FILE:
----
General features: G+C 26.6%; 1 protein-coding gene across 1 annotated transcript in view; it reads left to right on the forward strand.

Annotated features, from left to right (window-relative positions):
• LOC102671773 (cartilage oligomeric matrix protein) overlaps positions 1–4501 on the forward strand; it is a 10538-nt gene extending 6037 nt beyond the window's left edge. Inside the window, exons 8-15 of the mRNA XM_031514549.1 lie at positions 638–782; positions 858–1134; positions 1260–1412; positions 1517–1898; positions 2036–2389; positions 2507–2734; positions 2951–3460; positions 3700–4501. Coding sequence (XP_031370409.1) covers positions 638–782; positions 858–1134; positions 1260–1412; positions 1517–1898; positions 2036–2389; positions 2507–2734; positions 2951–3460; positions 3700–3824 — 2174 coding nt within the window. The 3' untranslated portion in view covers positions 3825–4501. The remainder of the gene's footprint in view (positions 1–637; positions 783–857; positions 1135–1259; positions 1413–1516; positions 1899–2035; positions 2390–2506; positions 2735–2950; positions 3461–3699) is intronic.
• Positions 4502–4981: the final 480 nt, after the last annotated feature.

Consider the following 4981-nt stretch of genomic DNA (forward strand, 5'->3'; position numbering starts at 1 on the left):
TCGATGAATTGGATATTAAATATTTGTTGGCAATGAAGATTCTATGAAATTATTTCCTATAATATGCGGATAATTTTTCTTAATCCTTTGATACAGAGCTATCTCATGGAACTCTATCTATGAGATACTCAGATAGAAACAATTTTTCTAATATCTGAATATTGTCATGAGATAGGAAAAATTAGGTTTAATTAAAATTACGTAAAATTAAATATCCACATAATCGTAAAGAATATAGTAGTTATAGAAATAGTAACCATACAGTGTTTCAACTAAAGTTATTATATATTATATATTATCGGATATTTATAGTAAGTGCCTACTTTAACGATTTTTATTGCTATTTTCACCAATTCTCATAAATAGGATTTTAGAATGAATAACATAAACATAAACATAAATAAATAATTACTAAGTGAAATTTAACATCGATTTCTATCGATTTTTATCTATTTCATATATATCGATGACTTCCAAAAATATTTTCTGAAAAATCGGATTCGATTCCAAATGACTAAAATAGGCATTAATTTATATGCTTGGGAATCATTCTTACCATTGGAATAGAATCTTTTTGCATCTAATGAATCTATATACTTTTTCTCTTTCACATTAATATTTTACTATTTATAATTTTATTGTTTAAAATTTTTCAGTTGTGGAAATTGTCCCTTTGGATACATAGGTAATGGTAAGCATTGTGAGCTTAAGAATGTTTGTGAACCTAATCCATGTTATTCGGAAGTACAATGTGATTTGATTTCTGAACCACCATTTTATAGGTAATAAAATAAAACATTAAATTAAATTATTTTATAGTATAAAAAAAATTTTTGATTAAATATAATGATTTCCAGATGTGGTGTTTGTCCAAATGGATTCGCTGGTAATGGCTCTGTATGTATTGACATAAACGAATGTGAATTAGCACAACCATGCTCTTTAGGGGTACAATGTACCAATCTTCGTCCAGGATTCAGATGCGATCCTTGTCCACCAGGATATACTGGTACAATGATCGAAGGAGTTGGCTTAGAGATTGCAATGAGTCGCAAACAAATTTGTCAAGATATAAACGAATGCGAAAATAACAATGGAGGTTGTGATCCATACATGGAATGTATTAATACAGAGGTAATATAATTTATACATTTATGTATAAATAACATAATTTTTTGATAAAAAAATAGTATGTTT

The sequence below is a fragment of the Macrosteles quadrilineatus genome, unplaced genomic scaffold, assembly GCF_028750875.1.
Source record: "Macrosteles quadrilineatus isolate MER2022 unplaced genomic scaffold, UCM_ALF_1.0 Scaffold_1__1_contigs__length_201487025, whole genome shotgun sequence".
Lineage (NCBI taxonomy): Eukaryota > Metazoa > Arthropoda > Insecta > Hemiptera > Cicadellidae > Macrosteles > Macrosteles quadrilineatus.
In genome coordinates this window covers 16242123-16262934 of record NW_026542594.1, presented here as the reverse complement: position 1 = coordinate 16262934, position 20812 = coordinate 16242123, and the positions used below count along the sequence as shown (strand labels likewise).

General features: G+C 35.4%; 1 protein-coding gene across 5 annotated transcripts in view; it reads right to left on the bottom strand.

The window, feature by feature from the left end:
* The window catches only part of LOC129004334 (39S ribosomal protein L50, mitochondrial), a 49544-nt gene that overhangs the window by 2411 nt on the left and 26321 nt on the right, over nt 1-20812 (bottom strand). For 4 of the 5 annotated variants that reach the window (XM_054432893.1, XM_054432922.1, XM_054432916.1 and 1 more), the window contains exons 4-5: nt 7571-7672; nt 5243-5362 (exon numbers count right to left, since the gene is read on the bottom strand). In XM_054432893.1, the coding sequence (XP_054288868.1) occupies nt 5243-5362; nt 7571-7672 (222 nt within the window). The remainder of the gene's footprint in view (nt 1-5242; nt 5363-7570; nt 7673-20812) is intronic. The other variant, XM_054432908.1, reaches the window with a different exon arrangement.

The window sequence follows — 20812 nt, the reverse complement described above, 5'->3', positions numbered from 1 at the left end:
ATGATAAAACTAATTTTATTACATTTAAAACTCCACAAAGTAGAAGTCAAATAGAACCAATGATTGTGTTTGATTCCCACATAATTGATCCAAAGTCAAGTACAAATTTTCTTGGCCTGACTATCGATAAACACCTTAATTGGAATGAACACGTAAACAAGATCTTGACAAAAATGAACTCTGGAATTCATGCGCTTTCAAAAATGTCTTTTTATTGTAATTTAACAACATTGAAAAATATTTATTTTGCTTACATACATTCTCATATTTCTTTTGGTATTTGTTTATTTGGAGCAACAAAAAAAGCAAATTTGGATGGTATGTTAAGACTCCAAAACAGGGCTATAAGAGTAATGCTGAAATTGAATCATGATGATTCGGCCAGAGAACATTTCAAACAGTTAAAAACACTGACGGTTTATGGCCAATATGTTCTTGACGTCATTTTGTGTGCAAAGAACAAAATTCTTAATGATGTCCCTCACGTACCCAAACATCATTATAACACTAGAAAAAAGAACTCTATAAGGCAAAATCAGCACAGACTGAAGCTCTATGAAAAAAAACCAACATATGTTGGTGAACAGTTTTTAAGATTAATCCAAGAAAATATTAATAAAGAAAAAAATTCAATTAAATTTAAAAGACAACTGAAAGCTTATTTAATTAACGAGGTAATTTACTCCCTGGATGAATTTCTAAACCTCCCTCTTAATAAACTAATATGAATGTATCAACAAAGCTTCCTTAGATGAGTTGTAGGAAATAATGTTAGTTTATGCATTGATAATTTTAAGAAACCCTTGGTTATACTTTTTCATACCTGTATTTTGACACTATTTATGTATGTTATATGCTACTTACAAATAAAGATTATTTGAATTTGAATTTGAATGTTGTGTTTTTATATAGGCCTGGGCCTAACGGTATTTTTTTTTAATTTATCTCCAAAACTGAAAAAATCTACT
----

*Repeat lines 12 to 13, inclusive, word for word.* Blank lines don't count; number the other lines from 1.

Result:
The window, feature by feature from the left end:
* The window catches only part of LOC129004334 (39S ribosomal protein L50, mitochondrial), a 49544-nt gene that overhangs the window by 2411 nt on the left and 26321 nt on the right, over nt 1-20812 (bottom strand). For 4 of the 5 annotated variants that reach the window (XM_054432893.1, XM_054432922.1, XM_054432916.1 and 1 more), the window contains exons 4-5: nt 7571-7672; nt 5243-5362 (exon numbers count right to left, since the gene is read on the bottom strand). In XM_054432893.1, the coding sequence (XP_054288868.1) occupies nt 5243-5362; nt 7571-7672 (222 nt within the window). The remainder of the gene's footprint in view (nt 1-5242; nt 5363-7570; nt 7673-20812) is intronic. The other variant, XM_054432908.1, reaches the window with a different exon arrangement.